Episode 21: Live From the Black Male Educators Convening (Part I feat. Dr. William Hite)

This is the first of two episodes from the Black Male Educators Convening (BMEC) in Philadelphia. In this episode, we talk to Philadelphia schools superintendent Dr. William Hite about why it's so important to have black male educators in our schools, why there are not many of them, and what we can do to get more. We also chat with  Darlene Cobb, mother of BMEC founder Vincent Cobb II who we interviewed at last year's BMEC. We hear her perspective on her son's journey from childhood to becoming an educator and advocate. [spp-player url=http://traffic.libsyn.com/voices4ed/21_-_Education_Post_-_BMEC_part_I.mp3] [spp-tweet tweet="“Black children who experience a teacher of color actually do better: they attend more regularly, the are more likely to graduate on time, they are more likely not to need the supports that are associated with children who identify with special needs or read behind grade level. So if that is the case, then why would we not be talking about this openly, in terms of the need for more black educators.” – Dr. William Hite"]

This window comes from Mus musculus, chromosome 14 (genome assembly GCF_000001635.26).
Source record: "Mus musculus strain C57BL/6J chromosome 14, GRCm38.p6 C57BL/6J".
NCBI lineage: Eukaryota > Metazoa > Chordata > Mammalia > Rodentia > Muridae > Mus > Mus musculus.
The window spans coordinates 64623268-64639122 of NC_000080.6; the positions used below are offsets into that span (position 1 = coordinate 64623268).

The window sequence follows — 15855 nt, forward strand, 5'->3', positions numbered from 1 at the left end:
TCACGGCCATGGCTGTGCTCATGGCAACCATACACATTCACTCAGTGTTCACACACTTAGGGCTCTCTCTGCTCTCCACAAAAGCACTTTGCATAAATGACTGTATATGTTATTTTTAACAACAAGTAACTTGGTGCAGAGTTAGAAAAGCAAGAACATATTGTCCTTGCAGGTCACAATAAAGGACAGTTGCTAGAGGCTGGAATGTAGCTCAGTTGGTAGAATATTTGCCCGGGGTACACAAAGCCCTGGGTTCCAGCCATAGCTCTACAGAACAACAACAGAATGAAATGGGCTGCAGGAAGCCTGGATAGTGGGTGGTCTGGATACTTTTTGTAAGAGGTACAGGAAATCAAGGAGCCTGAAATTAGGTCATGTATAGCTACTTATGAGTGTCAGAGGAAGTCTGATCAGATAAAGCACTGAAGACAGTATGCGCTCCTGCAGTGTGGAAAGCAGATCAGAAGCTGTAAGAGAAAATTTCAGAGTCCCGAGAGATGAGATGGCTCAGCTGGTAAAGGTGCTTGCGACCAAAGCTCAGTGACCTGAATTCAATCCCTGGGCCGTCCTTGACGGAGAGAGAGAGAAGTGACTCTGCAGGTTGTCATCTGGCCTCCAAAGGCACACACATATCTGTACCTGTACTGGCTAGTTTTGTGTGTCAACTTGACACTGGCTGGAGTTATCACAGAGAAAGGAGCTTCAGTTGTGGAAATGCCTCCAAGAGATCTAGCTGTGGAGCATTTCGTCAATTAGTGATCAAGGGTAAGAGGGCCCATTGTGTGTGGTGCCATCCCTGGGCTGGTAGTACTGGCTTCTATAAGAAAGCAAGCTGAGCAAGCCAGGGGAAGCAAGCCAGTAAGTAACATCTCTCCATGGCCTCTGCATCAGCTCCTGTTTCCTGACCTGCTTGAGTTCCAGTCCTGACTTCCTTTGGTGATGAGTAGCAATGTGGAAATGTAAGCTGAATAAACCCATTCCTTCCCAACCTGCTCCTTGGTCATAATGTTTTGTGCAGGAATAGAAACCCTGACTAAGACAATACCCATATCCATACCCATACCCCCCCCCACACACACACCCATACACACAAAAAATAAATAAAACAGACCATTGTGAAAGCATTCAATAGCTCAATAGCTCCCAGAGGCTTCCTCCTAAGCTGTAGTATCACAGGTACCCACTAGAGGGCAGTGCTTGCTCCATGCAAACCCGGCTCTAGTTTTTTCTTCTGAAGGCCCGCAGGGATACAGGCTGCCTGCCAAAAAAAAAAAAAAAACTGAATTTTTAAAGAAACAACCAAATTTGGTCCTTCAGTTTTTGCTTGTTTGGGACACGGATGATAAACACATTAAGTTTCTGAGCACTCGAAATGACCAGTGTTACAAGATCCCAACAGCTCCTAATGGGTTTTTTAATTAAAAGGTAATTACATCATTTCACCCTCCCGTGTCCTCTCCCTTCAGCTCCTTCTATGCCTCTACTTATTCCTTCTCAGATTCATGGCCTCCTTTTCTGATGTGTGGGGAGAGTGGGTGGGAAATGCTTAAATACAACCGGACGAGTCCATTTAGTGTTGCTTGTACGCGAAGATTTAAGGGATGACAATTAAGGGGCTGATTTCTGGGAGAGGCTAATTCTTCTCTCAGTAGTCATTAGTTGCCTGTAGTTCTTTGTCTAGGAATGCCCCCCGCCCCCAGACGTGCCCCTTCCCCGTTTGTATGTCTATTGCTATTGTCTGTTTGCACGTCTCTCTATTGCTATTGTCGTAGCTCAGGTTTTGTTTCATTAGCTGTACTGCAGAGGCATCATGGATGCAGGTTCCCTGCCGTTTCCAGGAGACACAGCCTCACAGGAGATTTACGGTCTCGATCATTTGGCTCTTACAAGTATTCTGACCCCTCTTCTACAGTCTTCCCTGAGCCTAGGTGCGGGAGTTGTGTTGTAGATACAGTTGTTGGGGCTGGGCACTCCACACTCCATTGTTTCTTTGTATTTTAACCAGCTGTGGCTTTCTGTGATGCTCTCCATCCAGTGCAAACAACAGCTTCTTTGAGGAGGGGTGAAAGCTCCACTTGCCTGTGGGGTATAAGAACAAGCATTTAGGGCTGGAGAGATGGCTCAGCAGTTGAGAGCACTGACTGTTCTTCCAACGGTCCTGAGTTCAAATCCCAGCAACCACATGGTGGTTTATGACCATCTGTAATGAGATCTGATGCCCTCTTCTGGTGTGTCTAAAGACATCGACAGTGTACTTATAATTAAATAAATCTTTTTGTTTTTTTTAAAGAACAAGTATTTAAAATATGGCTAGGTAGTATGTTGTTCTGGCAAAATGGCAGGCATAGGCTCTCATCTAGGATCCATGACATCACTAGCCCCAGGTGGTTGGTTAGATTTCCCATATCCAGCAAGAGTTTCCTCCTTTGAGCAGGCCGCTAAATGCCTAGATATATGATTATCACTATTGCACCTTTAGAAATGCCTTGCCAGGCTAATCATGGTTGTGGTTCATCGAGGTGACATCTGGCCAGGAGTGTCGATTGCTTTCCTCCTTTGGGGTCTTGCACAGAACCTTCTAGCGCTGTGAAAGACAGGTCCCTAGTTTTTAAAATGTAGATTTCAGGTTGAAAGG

Episode Details:

  • Darlene Cobb, Vincent's mom, on getting her son to and through college, despite the odds
  • The Fellowship's origin story
  • Why there are so few Black male educators
  • How you can encourage your community to hire more Black male educators
  • Dr. Hite's favorite Philly restaurants

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